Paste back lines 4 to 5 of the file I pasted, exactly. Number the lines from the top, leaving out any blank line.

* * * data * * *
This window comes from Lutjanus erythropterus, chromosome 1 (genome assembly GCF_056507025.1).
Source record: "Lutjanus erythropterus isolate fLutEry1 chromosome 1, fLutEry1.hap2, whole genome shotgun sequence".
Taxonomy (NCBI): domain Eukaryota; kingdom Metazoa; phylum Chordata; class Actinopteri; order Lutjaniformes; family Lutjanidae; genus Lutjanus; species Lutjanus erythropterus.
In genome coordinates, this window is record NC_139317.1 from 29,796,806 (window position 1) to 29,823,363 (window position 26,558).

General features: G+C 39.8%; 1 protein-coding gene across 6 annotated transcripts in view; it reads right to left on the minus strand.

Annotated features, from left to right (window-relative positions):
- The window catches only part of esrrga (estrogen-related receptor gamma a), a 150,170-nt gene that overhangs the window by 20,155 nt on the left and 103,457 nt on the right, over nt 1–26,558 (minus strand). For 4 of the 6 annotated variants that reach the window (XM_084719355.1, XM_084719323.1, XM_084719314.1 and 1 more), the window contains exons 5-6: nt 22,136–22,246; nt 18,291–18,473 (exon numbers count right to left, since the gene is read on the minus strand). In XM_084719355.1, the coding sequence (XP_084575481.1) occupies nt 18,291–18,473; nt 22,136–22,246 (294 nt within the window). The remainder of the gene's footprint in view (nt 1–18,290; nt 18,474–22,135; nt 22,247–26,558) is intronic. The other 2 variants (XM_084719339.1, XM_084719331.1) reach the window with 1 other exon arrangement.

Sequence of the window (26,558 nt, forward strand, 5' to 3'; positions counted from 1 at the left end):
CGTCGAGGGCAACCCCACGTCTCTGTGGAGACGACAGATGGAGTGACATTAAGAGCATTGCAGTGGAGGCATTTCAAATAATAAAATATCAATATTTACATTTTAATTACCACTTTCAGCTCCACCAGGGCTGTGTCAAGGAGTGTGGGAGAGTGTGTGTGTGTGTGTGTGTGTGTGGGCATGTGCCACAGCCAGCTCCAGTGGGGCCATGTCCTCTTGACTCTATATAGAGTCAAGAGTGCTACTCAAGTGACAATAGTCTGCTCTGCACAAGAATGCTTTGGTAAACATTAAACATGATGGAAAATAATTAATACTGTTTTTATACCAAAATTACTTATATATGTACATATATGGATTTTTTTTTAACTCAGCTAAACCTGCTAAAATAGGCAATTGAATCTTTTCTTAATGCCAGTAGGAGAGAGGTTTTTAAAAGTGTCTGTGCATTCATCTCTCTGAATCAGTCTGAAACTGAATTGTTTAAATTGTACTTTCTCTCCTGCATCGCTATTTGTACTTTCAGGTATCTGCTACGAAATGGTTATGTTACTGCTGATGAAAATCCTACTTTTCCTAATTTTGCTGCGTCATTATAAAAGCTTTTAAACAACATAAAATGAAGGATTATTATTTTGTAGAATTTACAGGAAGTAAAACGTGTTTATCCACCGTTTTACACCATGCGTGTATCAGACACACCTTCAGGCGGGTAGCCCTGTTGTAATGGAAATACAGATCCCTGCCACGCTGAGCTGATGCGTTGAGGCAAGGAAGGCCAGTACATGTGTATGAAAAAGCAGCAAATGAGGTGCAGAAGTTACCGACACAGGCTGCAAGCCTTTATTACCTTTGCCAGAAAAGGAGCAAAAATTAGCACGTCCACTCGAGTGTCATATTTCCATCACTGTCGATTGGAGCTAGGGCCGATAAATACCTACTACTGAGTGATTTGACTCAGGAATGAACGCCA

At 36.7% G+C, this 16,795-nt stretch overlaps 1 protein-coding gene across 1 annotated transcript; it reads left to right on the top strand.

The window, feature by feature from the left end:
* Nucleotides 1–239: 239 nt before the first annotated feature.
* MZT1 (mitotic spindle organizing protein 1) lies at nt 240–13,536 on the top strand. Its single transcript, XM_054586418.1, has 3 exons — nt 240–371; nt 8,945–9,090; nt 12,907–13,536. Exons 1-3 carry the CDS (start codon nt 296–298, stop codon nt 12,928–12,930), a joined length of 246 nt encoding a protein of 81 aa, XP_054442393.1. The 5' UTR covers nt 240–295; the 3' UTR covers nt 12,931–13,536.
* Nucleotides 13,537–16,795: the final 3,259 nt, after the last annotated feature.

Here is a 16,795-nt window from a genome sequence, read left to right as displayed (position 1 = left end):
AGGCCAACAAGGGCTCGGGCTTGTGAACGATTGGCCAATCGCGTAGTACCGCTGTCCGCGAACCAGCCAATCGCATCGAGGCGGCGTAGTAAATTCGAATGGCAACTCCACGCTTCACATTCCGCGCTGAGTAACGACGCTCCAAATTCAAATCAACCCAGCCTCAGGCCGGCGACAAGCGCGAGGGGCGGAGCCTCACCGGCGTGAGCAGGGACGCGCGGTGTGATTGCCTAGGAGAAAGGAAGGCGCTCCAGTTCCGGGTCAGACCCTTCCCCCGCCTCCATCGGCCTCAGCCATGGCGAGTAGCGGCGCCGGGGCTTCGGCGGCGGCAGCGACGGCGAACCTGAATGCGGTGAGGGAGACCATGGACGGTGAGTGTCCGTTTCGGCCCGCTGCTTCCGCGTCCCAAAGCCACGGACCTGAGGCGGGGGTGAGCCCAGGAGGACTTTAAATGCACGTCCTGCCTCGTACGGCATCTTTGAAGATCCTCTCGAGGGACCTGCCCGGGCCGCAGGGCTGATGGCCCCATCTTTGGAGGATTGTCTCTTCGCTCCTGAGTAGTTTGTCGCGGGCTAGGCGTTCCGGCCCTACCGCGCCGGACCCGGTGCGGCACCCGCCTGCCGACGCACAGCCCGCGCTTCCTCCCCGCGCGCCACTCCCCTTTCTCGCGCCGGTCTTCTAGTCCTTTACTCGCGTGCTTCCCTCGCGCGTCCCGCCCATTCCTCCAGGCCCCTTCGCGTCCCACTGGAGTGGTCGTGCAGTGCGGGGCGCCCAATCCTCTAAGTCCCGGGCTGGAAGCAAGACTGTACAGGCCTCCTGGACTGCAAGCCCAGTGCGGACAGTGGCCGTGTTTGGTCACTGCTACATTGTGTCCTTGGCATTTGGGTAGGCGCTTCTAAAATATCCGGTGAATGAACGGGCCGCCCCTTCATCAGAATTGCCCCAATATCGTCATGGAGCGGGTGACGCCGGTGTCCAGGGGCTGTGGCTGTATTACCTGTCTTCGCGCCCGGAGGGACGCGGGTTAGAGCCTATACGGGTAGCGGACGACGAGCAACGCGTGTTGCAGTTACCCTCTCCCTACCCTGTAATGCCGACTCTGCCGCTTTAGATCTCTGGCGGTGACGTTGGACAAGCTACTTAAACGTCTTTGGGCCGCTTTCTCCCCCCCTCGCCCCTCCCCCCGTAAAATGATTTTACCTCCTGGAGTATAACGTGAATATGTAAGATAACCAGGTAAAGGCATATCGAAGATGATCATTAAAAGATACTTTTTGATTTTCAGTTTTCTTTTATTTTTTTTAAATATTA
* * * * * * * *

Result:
In genome coordinates, this window is record NC_139317.1 from 29,796,806 (window position 1) to 29,823,363 (window position 26,558).

General features: G+C 39.8%; 1 protein-coding gene across 6 annotated transcripts in view; it reads right to left on the minus strand.